Scaling the language barrier

During our first month of PST, while we were beginning to learn Albanian, a certain male volunteer had an memorable language mix-up with his host family. He was at his host home and needed to use the bathroom. He walked to the bathroom, noticed that the door was ajar, assumed it was empty and walked in. Mistake.Anchorman original when you arrive at site

His host mother was sitting on the toilet. In panic and wanting to quickly apologize he exclaimed, “Faleminderit!” and left the bathroom. One problem: Faleminderit means thank you.

When learning a new language, especially in an immersion context, these embarrassing mistakes are common. Living immersed in another language is a wild experience. More so than I ever anticipated. Below I’ve highlighted a few of the biggest challenges.

1.Confusion abounds.

Did you think that playing charades growing up was just for fun? Wrong. It was serious training, preparing you for the day you became a Peace Corps Volunteer. Your first few weeks in the Peace Corps will involve a lot of pantomiming. And this leaves a lot of room for misunderstandings.Ariel Language learning ariel charades.gif

During Pre-Service Training volunteers live with a host family, but you are dropped off knowing almost zero Albanian. I remember one of the first couple days when I tried telling my host mother that I had to use the bathroom using gestures. She immediately brought me to the bathroom and started teaching me how to use a toilet. She thought I was asking how a toilet works.

A couple weeks later I was eating dinner with my host family and they kept trying to feed me more. I was full, but I couldn’t remember how to say that in Albanian, so I decided to get creative and attempt a joke in Albanian. I motioned to the table and then to my belly and said, “I’ve eaten so much it feels like I’m pregnant!” Or that’s what I thought I said.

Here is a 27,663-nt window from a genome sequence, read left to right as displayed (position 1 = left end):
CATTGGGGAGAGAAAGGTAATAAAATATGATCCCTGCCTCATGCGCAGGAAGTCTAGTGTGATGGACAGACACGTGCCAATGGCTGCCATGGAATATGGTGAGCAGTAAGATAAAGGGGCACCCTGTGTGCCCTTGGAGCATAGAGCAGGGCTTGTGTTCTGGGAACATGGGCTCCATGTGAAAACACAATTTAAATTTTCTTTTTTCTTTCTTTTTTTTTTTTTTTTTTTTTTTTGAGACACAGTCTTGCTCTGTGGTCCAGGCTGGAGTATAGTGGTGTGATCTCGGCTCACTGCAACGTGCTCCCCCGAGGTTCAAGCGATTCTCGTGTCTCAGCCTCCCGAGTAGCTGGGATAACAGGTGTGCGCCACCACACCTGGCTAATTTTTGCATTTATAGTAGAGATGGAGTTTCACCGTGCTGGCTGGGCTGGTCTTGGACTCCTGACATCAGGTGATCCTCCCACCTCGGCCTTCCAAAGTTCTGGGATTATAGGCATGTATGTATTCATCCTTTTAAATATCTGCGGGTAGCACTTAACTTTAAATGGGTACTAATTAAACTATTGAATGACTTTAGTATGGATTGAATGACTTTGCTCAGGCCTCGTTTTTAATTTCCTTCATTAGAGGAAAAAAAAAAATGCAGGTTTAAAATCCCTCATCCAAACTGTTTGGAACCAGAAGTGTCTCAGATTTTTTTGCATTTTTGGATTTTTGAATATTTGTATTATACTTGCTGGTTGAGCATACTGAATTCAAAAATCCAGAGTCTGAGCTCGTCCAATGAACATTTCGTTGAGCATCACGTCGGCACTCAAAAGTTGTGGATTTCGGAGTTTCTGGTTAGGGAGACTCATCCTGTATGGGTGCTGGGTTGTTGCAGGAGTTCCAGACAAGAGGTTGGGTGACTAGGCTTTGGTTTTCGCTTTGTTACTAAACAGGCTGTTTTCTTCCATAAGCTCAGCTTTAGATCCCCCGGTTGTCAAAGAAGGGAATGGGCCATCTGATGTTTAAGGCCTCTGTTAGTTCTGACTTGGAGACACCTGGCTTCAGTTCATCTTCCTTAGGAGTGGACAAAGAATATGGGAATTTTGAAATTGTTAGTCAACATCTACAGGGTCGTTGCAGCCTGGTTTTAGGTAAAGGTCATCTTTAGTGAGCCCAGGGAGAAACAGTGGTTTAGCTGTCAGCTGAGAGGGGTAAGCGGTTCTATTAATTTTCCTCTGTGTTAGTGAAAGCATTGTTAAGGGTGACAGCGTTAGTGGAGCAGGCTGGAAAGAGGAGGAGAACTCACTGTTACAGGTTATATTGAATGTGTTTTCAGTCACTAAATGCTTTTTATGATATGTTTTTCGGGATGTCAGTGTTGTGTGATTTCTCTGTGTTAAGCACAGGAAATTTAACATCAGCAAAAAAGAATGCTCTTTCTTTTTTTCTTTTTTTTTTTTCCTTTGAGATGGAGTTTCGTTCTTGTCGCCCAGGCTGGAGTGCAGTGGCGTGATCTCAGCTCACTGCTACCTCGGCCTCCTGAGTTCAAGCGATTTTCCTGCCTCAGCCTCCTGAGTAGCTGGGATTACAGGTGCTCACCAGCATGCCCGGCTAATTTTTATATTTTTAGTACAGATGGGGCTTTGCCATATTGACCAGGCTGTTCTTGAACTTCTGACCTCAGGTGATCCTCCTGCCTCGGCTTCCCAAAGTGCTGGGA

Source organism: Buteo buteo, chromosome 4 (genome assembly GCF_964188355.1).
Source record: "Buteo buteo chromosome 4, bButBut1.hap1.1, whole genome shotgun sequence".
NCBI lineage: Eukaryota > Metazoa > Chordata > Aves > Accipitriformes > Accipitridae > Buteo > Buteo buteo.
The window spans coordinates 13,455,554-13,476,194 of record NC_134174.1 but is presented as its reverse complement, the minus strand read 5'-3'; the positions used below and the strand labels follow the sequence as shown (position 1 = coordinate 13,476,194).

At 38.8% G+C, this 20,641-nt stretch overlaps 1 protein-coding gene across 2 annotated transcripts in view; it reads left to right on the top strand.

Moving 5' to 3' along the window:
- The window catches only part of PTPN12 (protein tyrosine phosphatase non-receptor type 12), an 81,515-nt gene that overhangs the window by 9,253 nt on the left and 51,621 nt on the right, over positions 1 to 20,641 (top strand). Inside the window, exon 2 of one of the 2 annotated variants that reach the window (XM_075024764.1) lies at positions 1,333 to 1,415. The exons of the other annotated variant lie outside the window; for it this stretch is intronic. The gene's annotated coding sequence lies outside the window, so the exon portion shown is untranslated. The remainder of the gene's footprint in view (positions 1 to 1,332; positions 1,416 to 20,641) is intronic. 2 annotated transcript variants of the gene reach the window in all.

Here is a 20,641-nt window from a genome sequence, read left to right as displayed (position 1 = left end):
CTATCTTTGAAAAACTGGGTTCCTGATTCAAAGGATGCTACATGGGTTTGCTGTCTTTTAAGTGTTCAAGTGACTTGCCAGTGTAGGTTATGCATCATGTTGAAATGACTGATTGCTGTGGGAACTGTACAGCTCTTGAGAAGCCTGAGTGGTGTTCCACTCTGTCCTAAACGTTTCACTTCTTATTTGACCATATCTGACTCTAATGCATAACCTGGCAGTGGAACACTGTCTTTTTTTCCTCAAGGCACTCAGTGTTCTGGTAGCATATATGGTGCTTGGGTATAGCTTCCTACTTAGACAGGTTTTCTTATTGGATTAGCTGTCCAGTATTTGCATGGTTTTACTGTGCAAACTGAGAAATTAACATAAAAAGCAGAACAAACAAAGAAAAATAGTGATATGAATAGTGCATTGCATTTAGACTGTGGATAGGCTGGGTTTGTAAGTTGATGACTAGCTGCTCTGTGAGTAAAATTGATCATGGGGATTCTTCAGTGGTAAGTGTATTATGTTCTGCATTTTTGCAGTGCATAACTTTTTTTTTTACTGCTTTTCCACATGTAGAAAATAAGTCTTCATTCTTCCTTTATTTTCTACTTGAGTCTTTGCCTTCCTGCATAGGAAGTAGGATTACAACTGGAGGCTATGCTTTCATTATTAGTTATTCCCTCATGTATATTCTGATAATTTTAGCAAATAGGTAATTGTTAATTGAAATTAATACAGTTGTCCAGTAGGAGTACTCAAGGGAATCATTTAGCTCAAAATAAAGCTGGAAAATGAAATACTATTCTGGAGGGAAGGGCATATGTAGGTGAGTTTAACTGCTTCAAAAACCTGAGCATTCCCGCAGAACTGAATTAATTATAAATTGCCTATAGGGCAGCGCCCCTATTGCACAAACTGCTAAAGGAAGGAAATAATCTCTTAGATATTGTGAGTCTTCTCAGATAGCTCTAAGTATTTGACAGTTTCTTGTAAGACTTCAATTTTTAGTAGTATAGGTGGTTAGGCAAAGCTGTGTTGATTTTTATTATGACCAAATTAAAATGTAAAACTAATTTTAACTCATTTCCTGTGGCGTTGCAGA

My host family suddenly became very serious and wouldn’t make eye contact. Dang it. They  now thought I was actually pregnant.

A week later I got my period and when I told my host mother she practically jumped for joy. I’m refrained from attempting any jokes about babies since then.

2. You improve little by little, but its easy to get discouraged.

A lot of people put “Become fluent in another language” on their Bucket List. The Peace Corps is the perfect opportunity to force yourself to cross that off the list.

Or is it?

Language learning is a much slower process than people expect. There is a major misconception that if you are immersed in a language you will miraculously pick it up within a few months. After all, you’re learning the language 24/7, right? Wrong.Indiana Jones- Tell me again how much fun I'm having

I’ve talked to several friends back in the U.S. who have said, “You must be fluent by now, right Brit?”

Nope. Sorry to disappoint, but I’m not even close. And I probably won’t reach fluency by the end of my two years either. I’ve actually remained camped out at the same language level for the past eight months or so.

Because I’m a very visual learner, I made a little graphic to illustrate the reality of language learning:


Language barrier NAIVE